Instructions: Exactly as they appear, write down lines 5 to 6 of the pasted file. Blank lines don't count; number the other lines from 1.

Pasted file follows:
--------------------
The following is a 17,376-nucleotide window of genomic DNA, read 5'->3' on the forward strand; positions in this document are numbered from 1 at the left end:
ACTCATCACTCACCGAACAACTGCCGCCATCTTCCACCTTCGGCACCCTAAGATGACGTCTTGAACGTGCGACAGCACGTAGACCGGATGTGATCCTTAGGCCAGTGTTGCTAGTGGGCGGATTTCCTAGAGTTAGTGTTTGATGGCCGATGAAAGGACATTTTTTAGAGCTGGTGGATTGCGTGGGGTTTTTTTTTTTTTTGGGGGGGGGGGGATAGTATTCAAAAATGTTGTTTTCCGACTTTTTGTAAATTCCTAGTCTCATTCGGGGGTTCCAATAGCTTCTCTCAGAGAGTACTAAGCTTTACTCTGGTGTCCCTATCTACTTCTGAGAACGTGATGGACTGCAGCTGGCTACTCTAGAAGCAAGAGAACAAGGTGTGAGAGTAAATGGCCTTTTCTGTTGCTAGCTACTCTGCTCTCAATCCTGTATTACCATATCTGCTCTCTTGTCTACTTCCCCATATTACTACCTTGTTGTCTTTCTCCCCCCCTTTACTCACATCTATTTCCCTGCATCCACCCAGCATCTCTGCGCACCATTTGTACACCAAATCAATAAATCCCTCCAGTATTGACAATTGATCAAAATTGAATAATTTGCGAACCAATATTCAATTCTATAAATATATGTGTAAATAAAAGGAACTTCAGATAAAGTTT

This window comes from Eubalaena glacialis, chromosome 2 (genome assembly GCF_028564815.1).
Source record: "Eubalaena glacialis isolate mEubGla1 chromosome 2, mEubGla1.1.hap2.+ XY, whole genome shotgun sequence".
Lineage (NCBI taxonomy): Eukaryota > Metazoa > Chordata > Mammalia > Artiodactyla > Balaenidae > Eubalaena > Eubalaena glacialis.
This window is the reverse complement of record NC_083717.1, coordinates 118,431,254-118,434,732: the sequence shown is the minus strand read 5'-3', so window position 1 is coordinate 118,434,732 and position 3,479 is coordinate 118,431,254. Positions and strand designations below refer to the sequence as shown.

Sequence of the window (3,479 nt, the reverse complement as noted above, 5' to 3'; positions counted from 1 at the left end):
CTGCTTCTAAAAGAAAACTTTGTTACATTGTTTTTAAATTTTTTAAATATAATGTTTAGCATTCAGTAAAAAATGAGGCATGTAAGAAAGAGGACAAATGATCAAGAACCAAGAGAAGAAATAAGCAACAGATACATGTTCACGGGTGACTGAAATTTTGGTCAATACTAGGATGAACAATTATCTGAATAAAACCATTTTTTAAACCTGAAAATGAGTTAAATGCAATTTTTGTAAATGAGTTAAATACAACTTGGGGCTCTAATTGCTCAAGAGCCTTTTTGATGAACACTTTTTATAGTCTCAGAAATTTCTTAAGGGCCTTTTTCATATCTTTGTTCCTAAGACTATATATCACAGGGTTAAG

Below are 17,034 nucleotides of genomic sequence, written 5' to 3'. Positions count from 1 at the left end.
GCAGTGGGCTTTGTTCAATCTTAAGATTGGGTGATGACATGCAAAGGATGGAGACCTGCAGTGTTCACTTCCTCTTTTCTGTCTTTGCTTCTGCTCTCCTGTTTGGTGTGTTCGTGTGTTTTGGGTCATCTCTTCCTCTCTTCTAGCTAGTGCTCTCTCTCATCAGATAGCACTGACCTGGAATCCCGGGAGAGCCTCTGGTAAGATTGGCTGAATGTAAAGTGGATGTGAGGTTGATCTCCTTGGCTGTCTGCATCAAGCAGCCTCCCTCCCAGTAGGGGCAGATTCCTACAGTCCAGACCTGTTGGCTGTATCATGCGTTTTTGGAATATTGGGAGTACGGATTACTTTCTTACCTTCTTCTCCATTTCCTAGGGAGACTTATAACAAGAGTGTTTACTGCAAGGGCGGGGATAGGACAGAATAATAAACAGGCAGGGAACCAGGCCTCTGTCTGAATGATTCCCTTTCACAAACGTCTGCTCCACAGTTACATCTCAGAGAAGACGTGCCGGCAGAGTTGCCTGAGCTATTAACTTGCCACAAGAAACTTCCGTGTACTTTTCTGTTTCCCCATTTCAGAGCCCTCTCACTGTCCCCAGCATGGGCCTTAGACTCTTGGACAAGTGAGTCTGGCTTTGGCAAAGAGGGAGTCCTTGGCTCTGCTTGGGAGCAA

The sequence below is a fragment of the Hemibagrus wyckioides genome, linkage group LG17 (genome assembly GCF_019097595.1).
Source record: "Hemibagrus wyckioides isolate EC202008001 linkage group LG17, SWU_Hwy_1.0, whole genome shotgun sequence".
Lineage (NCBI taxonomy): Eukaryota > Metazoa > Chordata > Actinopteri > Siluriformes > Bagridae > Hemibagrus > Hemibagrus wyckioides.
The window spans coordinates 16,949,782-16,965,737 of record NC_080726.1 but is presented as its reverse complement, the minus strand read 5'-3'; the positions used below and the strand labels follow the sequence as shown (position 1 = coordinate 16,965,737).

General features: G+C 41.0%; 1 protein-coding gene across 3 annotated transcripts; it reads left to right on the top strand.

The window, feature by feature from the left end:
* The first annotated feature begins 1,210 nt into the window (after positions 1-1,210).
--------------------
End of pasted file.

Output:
Lineage (NCBI taxonomy): Eukaryota > Metazoa > Chordata > Mammalia > Artiodactyla > Balaenidae > Eubalaena > Eubalaena glacialis.
This window is the reverse complement of record NC_083717.1, coordinates 118,431,254-118,434,732: the sequence shown is the minus strand read 5'-3', so window position 1 is coordinate 118,434,732 and position 3,479 is coordinate 118,431,254. Positions and strand designations below refer to the sequence as shown.